Chinese dissident Li Wangyang found dead under "strange" circumstances


Visitors have their photos taken in Tiananmen Square in Beijing on August 17, 2011.


Peter Parks

Li Wangyang, a leading Chinese dissident during the 1989 Tiananmen Square protests, has been found dead, BBC News reported. Li was freed from jail one year ago but had spent more than 22 years locked up for his role in the 1989 protests.

Li died in a hospital, where he was being treated for heart disease and diabetes. Government officials say that Li, 62, committed suicide. People found him hanging from a window sill with a cloth around his neck. But others say the death is suspicious, the BBC reported.

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Relatives say that Li wasn't suicidal. “Last evening we were together, Li Wangyang did not show any signs of suicide, it is strange,” brother-in-law Zhao Baozhu told the Associated Foreign Press. “Li Wangyang is a man with a strong mind and strong spirit. Police have taken away his body without the approval of the family.”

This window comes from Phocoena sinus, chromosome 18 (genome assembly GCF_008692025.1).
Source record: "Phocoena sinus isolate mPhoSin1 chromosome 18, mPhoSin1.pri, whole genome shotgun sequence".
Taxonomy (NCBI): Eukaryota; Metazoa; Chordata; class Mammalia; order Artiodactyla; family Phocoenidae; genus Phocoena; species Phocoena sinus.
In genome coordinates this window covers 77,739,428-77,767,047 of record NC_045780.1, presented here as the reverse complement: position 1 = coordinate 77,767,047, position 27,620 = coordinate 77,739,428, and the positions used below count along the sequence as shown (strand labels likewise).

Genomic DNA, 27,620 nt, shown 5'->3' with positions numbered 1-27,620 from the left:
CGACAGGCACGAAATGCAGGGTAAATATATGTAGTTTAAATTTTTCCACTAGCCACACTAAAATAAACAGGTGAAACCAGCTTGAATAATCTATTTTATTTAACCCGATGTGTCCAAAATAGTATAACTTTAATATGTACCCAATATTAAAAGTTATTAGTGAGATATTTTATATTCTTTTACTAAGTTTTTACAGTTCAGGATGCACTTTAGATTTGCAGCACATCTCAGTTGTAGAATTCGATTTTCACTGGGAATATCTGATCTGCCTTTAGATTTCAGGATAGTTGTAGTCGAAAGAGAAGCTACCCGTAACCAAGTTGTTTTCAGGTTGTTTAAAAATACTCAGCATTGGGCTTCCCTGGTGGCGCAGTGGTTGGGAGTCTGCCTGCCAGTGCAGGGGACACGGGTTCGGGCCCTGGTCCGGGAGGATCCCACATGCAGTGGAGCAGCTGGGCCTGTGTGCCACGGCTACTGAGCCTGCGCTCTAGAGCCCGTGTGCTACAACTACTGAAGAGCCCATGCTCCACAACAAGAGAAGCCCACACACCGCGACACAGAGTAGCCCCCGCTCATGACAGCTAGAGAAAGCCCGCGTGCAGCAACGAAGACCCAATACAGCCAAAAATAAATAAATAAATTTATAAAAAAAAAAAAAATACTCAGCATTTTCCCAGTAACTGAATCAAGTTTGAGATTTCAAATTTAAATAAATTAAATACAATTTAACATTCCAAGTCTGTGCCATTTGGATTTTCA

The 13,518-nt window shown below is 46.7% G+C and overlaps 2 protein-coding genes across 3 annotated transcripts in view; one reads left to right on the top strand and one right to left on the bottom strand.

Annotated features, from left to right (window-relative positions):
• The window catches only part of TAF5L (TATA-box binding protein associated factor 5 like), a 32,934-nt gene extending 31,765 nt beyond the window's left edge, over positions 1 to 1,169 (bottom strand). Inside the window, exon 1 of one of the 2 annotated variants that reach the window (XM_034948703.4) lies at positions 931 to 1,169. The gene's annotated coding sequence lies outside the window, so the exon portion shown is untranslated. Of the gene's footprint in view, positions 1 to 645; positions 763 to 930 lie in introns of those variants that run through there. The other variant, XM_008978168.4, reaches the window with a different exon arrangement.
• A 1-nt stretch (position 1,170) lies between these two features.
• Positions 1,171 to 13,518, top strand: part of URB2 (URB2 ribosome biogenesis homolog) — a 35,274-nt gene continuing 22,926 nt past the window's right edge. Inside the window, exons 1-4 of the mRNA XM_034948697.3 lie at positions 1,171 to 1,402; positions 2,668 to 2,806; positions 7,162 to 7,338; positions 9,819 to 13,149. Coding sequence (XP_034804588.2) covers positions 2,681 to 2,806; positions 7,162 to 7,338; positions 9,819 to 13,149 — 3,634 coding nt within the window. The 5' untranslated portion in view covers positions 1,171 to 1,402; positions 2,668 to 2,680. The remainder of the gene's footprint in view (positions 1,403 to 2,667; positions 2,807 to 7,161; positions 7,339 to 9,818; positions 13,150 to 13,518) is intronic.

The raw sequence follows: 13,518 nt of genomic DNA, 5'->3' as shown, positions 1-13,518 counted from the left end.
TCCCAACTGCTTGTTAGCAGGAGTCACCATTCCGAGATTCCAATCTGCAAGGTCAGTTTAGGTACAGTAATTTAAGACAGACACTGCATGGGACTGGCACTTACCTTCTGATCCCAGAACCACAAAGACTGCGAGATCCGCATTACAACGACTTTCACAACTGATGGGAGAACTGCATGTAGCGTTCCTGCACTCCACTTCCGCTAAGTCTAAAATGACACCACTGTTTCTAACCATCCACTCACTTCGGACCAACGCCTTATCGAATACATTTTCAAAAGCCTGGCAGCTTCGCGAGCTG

Physical evidence also raises doubts about a suicide. Activists looking at images of Li's body found that his feet were touching the ground, which would seem to prevent him from killing himself through a hanging death, the Guardian reported

In addition, Zhao told the Los Angeles Times that Li was too weak to even hold a bowl without shaking. "I can’t imagine how he could have tied his sheets into a knot."

Fellow pro-democracy activists want a thorough investigation into Li's death, the LA Times reported, and agreed that he seemed to be in "good spirits" before the apparent suicide.